Procedures: A student’s response to a violation of the bi-college drug policy should be governed, first of all, by the care and concern for other individuals which are embodied in the Social Honor Codes.  The following guidelines are not meant to cover all situations.  They are intended, instead, to remind students of the variety of resources available and to reassure them about the consequences of seeking help. When a student is concerned about another student’s drug use and its self-destructive potential, he or she should express his or her concern and, if appropriate, encourage that student to seek confidential help from one of the counselors, nurses, or physicians on either campus or from a professional off-campus.  If confrontation does not seem appropriate or proves ineffective, the concerned individuals should turn to one of the peer educators, a counselor, or dean for advice on how to intervene and help.  Advice may be sought without revealing the identity of the student needing help, if that seems best. If a student’s behavior as a result of drug use has disturbed or harmed other individuals or the community in a more general sense, the behavior itself should be dealt with through the usual Honor Code procedure at the appropriate college, beginning with confrontation.  If mediation is necessary, the members of the Bryn Mawr Honor Board or the Haverford Honor Council should be consulted.  The drug use which may have caused the behavior should not be viewed as an excuse, but as a second problem for which the individual may be encouraged to seek help from a professional counselor.  In cases where the Honor Council or Board is asked to intervene, they will deal with the specific behavior which has been brought to them and may recommend that the individual go to a counselor for evaluation and help with any underlying substance abuse.  Problems with behavior related to drug use which involve Bryn Mawr graduate students or special students who are not bound by the social Honor Code should be referred to the Dean of the Graduate School or the Director of the Division of Special Academic Programs if they cannot be resolved by the individual concerned. If an individual’s involvement with drugs is such that it, or behavior associated with it, is violent or life-threatening, it should be brought to the attention of a dean or college physician without delay by any member of the community who becomes aware of the situation.  Thus, a counselor, peer educator, dean, physician or an Honor Board/Council member who was working with a student or any aspect of his or her involvement with drugs would, as in any other life-threatening situation, feel bound to report the problem to the Dean of the appropriate college when the potential for violence or loss of life requires immediate administrative action. Some cases, such as drug sale and distribution, may not present immediate danger to life but may have legal implications which are administrative concerns.  In these situations, joint action by the Dean and the Honor Board/Council may be necessary.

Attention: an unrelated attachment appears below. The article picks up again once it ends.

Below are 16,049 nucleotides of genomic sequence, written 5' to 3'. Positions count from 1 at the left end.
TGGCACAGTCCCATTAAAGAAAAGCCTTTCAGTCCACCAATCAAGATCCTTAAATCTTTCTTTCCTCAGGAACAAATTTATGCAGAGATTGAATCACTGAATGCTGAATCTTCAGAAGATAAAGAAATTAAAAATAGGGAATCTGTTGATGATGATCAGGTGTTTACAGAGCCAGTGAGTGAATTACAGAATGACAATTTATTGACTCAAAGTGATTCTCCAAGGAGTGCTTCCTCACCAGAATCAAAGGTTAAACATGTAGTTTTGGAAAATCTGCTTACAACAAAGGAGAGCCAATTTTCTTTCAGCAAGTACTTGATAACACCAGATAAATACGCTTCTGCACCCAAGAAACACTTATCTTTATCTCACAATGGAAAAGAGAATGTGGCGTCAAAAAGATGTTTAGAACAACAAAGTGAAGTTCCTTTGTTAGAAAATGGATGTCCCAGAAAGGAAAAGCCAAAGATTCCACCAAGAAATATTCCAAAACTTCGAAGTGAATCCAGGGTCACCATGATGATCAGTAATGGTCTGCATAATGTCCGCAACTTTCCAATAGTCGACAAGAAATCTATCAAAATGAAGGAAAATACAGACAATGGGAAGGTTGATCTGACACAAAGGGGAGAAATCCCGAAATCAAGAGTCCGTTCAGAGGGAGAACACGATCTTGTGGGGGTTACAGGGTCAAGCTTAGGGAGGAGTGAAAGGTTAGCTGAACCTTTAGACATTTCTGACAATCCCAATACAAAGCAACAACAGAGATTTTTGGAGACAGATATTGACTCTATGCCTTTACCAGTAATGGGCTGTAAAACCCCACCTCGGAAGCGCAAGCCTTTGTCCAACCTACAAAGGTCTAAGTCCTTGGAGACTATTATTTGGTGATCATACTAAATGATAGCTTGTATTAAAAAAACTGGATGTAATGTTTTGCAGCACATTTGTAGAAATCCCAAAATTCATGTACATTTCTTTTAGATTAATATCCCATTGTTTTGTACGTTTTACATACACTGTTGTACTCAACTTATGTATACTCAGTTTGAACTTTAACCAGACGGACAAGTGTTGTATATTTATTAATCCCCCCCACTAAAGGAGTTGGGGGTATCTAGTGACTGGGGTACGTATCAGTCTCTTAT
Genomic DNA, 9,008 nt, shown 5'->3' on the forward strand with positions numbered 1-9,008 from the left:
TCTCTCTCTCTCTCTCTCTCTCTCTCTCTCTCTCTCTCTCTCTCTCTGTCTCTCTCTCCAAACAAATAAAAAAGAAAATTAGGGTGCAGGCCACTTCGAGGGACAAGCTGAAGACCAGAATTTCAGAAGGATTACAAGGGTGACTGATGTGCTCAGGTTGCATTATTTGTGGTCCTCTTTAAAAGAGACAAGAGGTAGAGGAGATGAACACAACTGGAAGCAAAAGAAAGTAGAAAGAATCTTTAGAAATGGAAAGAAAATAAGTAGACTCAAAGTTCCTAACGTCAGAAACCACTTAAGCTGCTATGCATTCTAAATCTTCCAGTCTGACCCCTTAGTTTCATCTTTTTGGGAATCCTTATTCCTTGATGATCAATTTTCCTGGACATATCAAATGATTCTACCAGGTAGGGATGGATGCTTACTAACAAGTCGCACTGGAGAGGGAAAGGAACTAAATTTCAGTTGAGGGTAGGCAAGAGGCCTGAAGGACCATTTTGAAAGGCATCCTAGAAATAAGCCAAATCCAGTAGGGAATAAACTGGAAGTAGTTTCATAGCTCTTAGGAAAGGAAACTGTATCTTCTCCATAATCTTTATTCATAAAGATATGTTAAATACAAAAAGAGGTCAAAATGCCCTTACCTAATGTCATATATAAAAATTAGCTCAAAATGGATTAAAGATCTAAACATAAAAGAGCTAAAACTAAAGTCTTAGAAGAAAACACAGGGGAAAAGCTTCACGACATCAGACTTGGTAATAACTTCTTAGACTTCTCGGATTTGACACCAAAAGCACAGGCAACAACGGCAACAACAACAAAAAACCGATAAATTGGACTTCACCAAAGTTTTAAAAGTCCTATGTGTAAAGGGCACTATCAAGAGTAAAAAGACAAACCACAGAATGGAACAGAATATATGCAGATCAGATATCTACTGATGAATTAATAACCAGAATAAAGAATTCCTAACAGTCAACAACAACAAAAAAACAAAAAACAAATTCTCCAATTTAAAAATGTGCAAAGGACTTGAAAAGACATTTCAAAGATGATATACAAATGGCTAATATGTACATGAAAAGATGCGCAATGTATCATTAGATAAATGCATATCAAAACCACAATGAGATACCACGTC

For additional information about alcohol and other drugs, including resources available to Haverford students and the effects of alcohol and drug use, see: